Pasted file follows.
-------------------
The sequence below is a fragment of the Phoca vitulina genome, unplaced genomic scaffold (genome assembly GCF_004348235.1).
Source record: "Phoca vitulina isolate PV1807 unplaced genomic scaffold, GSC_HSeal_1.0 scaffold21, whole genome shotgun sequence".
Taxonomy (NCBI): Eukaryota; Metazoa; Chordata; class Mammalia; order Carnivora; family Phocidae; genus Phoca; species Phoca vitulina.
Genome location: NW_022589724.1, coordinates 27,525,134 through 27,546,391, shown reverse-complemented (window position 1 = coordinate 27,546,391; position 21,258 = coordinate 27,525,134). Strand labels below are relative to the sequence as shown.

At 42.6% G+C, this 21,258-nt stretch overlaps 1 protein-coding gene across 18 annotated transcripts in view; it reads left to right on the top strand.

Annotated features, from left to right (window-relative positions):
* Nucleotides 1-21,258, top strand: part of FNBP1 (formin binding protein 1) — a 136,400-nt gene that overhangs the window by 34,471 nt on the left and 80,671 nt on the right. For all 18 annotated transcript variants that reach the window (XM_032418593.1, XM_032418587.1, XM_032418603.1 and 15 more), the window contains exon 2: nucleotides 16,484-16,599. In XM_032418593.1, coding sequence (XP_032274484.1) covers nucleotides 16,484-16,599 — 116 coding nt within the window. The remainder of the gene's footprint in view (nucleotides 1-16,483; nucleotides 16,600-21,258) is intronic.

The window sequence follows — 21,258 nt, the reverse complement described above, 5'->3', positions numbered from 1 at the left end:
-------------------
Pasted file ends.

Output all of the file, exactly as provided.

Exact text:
The sequence below is a fragment of the Phoca vitulina genome, unplaced genomic scaffold (genome assembly GCF_004348235.1).
Source record: "Phoca vitulina isolate PV1807 unplaced genomic scaffold, GSC_HSeal_1.0 scaffold21, whole genome shotgun sequence".
Taxonomy (NCBI): Eukaryota; Metazoa; Chordata; class Mammalia; order Carnivora; family Phocidae; genus Phoca; species Phoca vitulina.
Genome location: NW_022589724.1, coordinates 27,525,134 through 27,546,391, shown reverse-complemented (window position 1 = coordinate 27,546,391; position 21,258 = coordinate 27,525,134). Strand labels below are relative to the sequence as shown.

At 42.6% G+C, this 21,258-nt stretch overlaps 1 protein-coding gene across 18 annotated transcripts in view; it reads left to right on the top strand.

Annotated features, from left to right (window-relative positions):
* Nucleotides 1-21,258, top strand: part of FNBP1 (formin binding protein 1) — a 136,400-nt gene that overhangs the window by 34,471 nt on the left and 80,671 nt on the right. For all 18 annotated transcript variants that reach the window (XM_032418593.1, XM_032418587.1, XM_032418603.1 and 15 more), the window contains exon 2: nucleotides 16,484-16,599. In XM_032418593.1, coding sequence (XP_032274484.1) covers nucleotides 16,484-16,599 — 116 coding nt within the window. The remainder of the gene's footprint in view (nucleotides 1-16,483; nucleotides 16,600-21,258) is intronic.

The window sequence follows — 21,258 nt, the reverse complement described above, 5'->3', positions numbered from 1 at the left end: